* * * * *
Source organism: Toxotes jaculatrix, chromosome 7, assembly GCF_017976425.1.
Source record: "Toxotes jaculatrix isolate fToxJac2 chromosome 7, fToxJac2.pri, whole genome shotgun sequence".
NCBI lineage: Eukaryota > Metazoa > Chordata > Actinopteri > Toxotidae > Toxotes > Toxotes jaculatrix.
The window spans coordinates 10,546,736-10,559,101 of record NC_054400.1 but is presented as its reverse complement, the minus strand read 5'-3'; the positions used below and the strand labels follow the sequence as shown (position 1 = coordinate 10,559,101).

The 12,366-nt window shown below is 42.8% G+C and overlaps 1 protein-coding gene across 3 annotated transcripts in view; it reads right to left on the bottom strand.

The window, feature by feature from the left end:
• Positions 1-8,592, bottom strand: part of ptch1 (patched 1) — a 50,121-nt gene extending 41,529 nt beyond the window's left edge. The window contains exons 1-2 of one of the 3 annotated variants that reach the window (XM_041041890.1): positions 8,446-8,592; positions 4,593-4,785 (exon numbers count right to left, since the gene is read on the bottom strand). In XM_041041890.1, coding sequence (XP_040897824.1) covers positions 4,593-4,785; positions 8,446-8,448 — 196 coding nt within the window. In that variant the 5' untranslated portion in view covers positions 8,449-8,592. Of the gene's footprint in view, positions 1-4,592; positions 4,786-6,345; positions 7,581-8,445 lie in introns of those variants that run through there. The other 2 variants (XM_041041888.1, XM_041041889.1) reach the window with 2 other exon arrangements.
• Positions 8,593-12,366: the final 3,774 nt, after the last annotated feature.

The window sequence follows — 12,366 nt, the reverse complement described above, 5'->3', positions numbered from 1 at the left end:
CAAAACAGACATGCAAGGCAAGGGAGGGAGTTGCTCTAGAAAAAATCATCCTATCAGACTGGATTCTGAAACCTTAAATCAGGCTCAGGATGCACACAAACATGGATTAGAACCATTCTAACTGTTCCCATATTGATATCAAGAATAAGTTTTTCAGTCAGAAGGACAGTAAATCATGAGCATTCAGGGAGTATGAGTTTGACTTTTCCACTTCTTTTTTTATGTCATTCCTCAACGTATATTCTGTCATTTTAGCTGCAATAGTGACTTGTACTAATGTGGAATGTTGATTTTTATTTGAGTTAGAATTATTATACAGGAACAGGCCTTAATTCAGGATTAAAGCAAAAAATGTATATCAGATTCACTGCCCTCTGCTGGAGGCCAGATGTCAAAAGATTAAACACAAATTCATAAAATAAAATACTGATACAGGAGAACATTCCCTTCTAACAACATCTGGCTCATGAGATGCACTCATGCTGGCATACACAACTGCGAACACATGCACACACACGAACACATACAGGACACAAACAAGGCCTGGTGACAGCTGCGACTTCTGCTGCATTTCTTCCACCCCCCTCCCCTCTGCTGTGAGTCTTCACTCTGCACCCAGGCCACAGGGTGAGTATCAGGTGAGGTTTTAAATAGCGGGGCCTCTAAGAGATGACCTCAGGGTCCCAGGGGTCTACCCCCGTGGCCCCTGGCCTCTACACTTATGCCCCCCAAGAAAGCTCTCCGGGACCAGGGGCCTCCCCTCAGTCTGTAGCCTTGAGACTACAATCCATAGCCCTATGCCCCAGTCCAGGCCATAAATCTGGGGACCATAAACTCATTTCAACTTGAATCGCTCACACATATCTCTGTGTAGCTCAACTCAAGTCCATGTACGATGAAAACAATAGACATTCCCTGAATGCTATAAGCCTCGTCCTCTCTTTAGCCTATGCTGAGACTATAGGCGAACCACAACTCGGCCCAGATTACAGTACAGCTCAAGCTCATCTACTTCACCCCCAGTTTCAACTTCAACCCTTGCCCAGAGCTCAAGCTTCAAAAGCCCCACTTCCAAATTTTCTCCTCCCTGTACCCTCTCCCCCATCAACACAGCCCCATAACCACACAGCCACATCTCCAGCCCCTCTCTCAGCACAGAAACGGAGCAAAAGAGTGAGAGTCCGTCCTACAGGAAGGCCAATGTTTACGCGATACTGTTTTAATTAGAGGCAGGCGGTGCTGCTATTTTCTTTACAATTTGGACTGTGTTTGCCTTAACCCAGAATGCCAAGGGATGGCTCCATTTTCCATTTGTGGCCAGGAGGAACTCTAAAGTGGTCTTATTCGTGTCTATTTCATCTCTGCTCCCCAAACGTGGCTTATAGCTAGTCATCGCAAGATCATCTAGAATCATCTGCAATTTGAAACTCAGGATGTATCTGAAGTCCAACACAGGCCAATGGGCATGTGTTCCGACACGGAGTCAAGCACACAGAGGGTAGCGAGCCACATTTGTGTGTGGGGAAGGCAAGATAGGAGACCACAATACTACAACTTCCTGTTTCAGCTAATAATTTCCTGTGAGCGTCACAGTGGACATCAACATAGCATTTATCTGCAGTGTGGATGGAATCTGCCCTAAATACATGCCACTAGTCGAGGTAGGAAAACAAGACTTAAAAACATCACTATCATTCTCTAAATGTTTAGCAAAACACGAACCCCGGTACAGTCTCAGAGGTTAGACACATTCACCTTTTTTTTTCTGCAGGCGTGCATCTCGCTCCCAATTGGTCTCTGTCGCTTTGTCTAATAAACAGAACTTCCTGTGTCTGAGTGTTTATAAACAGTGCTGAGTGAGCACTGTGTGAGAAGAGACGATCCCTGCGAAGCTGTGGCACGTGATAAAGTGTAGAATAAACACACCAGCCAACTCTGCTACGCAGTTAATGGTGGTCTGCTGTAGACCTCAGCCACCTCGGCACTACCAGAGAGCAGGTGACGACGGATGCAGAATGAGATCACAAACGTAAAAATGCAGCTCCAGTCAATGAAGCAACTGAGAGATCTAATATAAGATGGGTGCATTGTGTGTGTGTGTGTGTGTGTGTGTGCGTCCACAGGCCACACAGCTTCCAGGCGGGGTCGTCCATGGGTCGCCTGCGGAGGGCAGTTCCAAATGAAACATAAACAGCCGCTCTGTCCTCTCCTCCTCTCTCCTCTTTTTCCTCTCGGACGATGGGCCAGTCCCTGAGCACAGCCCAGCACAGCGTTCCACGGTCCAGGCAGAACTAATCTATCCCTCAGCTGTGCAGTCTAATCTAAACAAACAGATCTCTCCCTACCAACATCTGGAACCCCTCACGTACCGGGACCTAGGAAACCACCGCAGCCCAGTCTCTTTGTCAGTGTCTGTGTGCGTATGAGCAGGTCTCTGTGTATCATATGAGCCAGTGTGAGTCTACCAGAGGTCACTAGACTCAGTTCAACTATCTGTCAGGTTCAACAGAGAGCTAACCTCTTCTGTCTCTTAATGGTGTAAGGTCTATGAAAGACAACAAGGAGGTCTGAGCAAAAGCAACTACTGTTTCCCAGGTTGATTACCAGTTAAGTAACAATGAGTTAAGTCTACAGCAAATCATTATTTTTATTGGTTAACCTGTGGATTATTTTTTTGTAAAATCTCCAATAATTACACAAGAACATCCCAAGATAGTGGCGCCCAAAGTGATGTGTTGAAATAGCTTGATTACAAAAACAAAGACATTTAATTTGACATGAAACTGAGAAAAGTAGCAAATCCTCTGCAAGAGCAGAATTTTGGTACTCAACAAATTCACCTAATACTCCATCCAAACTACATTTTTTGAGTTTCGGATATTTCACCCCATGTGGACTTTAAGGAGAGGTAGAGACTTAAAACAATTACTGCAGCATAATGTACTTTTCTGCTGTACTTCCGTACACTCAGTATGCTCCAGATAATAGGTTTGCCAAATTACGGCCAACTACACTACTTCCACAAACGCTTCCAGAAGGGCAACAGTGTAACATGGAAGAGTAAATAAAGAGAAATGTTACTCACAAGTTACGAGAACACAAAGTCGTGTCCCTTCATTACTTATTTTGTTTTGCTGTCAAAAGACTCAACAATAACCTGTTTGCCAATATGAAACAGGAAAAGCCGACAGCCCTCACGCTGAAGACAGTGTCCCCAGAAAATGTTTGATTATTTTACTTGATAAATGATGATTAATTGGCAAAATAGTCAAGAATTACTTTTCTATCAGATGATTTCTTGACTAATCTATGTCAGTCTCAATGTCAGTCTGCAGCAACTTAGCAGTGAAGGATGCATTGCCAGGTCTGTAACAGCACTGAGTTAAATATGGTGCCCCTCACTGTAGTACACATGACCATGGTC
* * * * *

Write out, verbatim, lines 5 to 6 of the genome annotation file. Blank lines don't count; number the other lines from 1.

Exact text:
The 12,366-nt window shown below is 42.8% G+C and overlaps 1 protein-coding gene across 3 annotated transcripts in view; it reads right to left on the bottom strand.

The window, feature by feature from the left end: